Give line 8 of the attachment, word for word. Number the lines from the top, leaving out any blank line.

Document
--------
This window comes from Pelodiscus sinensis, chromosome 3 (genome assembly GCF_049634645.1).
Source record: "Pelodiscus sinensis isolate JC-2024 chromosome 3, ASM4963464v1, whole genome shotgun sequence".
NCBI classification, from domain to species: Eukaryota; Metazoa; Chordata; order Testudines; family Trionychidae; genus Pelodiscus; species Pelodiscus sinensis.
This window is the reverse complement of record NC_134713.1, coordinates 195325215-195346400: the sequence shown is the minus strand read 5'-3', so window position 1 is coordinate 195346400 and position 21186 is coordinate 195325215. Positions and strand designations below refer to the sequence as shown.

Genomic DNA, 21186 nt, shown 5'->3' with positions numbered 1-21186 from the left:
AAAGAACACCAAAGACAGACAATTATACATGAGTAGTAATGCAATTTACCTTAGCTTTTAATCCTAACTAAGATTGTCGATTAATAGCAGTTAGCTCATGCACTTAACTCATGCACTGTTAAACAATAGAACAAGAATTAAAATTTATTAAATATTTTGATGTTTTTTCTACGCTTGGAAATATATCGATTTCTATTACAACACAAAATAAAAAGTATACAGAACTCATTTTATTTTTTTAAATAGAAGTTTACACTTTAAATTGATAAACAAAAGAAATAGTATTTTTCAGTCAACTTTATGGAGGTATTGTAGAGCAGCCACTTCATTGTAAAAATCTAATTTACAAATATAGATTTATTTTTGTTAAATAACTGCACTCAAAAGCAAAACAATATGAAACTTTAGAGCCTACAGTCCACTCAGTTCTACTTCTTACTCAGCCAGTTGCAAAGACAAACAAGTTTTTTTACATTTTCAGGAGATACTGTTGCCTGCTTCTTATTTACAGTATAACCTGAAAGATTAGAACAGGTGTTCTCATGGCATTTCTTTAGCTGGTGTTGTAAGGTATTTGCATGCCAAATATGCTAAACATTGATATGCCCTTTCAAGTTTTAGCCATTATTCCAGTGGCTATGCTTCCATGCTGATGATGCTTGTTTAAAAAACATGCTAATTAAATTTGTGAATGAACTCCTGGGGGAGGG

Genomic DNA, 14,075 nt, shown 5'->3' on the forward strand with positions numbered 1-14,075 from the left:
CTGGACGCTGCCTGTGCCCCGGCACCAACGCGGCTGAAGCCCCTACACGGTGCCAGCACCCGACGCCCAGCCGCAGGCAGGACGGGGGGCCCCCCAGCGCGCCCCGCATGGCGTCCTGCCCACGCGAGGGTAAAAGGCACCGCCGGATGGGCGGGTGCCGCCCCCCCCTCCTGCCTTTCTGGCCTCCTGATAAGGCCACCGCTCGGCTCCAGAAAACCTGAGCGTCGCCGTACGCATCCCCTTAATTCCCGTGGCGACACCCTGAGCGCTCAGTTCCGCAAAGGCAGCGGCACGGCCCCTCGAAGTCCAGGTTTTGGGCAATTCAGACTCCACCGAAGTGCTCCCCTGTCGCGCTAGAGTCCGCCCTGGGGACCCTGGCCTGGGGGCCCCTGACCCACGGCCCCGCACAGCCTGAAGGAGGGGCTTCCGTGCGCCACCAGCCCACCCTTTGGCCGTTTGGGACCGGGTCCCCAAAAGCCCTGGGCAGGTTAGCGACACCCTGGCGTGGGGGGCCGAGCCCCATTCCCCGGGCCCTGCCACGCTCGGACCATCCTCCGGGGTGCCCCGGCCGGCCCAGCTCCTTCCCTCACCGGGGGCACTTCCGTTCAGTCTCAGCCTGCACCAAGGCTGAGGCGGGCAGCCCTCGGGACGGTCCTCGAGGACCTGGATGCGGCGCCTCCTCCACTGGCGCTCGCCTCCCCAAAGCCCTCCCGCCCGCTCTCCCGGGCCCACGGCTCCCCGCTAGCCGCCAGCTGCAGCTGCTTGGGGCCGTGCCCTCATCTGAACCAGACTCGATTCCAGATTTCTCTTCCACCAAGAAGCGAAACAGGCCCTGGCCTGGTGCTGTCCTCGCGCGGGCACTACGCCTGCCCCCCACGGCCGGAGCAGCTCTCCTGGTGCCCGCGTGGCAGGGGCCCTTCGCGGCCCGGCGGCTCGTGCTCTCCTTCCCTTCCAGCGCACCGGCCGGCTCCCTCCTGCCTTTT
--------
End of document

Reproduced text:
CTGGACGCTGCCTGTGCCCCGGCACCAACGCGGCTGAAGCCCCTACACGGTGCCAGCACCCGACGCCCAGCCGCAGGCAGGACGGGGGGCCCCCCAGCGCGCCCCGCATGGCGTCCTGCCCACGCGAGGGTAAAAGGCACCGCCGGATGGGCGGGTGCCGCCCCCCCCTCCTGCCTTTCTGGCCTCCTGATAAGGCCACCGCTCGGCTCCAGAAAACCTGAGCGTCGCCGTACGCATCCCCTTAATTCCCGTGGCGACACCCTGAGCGCTCAGTTCCGCAAAGGCAGCGGCACGGCCCCTCGAAGTCCAGGTTTTGGGCAATTCAGACTCCACCGAAGTGCTCCCCTGTCGCGCTAGAGTCCGCCCTGGGGACCCTGGCCTGGGGGCCCCTGACCCACGGCCCCGCACAGCCTGAAGGAGGGGCTTCCGTGCGCCACCAGCCCACCCTTTGGCCGTTTGGGACCGGGTCCCCAAAAGCCCTGGGCAGGTTAGCGACACCCTGGCGTGGGGGGCCGAGCCCCATTCCCCGGGCCCTGCCACGCTCGGACCATCCTCCGGGGTGCCCCGGCCGGCCCAGCTCCTTCCCTCACCGGGGGCACTTCCGTTCAGTCTCAGCCTGCACCAAGGCTGAGGCGGGCAGCCCTCGGGACGGTCCTCGAGGACCTGGATGCGGCGCCTCCTCCACTGGCGCTCGCCTCCCCAAAGCCCTCCCGCCCGCTCTCCCGGGCCCACGGCTCCCCGCTAGCCGCCAGCTGCAGCTGCTTGGGGCCGTGCCCTCATCTGAACCAGACTCGATTCCAGATTTCTCTTCCACCAAGAAGCGAAACAGGCCCTGGCCTGGTGCTGTCCTCGCGCGGGCACTACGCCTGCCCCCCACGGCCGGAGCAGCTCTCCTGGTGCCCGCGTGGCAGGGGCCCTTCGCGGCCCGGCGGCTCGTGCTCTCCTTCCCTTCCAGCGCACCGGCCGGCTCCCTCCTGCCTTTT